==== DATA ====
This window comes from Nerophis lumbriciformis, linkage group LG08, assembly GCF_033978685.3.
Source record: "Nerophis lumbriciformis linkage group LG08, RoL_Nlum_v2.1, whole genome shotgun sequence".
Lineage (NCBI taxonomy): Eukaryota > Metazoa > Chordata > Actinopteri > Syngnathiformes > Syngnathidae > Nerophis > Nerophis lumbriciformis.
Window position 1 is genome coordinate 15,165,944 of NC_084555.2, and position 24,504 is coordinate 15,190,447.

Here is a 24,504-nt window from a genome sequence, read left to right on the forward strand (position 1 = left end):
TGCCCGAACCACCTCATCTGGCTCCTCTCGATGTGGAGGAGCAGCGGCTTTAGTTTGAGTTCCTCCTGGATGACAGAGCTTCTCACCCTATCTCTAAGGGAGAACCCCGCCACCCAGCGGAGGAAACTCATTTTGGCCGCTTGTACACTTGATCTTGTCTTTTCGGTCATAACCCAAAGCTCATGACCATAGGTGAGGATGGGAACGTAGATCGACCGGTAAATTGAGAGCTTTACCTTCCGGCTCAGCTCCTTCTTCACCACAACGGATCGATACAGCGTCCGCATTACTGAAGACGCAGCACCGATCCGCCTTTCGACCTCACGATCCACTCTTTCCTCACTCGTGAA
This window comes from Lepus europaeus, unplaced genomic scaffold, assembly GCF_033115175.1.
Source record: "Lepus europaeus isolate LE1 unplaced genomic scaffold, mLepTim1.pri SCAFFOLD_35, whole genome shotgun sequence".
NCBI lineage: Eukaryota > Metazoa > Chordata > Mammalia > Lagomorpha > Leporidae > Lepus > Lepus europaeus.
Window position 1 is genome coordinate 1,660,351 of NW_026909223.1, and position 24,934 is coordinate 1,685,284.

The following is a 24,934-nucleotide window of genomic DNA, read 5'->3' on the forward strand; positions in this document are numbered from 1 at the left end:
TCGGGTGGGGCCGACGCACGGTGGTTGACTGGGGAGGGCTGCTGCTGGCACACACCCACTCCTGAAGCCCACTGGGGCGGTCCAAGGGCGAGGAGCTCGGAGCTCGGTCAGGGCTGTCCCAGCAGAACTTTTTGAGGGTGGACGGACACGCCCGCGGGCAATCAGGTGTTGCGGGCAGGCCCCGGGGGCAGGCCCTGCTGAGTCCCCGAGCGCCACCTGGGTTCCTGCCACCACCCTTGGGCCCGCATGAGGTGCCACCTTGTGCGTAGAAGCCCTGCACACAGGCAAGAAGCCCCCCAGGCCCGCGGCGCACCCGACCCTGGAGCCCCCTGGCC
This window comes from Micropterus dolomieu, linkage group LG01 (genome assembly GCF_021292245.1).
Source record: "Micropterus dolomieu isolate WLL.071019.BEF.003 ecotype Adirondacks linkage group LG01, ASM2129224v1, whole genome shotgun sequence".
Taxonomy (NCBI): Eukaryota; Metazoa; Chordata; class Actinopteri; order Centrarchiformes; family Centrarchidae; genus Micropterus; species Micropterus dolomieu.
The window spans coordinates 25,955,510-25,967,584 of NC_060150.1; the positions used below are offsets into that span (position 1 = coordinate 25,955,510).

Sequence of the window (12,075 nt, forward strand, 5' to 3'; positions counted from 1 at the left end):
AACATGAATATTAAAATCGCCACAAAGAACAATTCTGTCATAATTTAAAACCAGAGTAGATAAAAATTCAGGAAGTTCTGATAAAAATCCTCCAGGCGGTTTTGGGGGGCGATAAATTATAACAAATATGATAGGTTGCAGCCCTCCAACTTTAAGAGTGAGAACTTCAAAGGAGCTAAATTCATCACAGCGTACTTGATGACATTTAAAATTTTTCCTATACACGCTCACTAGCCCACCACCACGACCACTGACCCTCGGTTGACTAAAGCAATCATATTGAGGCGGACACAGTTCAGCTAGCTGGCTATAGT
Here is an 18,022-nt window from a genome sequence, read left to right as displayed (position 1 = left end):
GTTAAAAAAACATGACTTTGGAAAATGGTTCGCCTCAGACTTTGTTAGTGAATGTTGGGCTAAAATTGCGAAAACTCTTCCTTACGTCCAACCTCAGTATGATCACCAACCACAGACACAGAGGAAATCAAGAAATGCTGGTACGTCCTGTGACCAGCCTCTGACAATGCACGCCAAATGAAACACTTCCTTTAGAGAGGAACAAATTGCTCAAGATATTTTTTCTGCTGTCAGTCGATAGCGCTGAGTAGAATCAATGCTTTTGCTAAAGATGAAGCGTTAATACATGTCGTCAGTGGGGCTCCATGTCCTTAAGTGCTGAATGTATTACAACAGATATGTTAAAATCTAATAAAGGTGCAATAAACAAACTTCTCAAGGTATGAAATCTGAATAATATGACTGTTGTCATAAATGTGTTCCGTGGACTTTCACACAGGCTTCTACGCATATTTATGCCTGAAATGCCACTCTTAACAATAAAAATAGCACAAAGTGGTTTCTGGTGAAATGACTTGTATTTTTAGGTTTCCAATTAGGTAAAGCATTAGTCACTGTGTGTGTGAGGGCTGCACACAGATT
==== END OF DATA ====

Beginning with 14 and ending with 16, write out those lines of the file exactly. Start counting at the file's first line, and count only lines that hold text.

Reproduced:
Source record: "Micropterus dolomieu isolate WLL.071019.BEF.003 ecotype Adirondacks linkage group LG01, ASM2129224v1, whole genome shotgun sequence".
Taxonomy (NCBI): Eukaryota; Metazoa; Chordata; class Actinopteri; order Centrarchiformes; family Centrarchidae; genus Micropterus; species Micropterus dolomieu.
The window spans coordinates 25,955,510-25,967,584 of NC_060150.1; the positions used below are offsets into that span (position 1 = coordinate 25,955,510).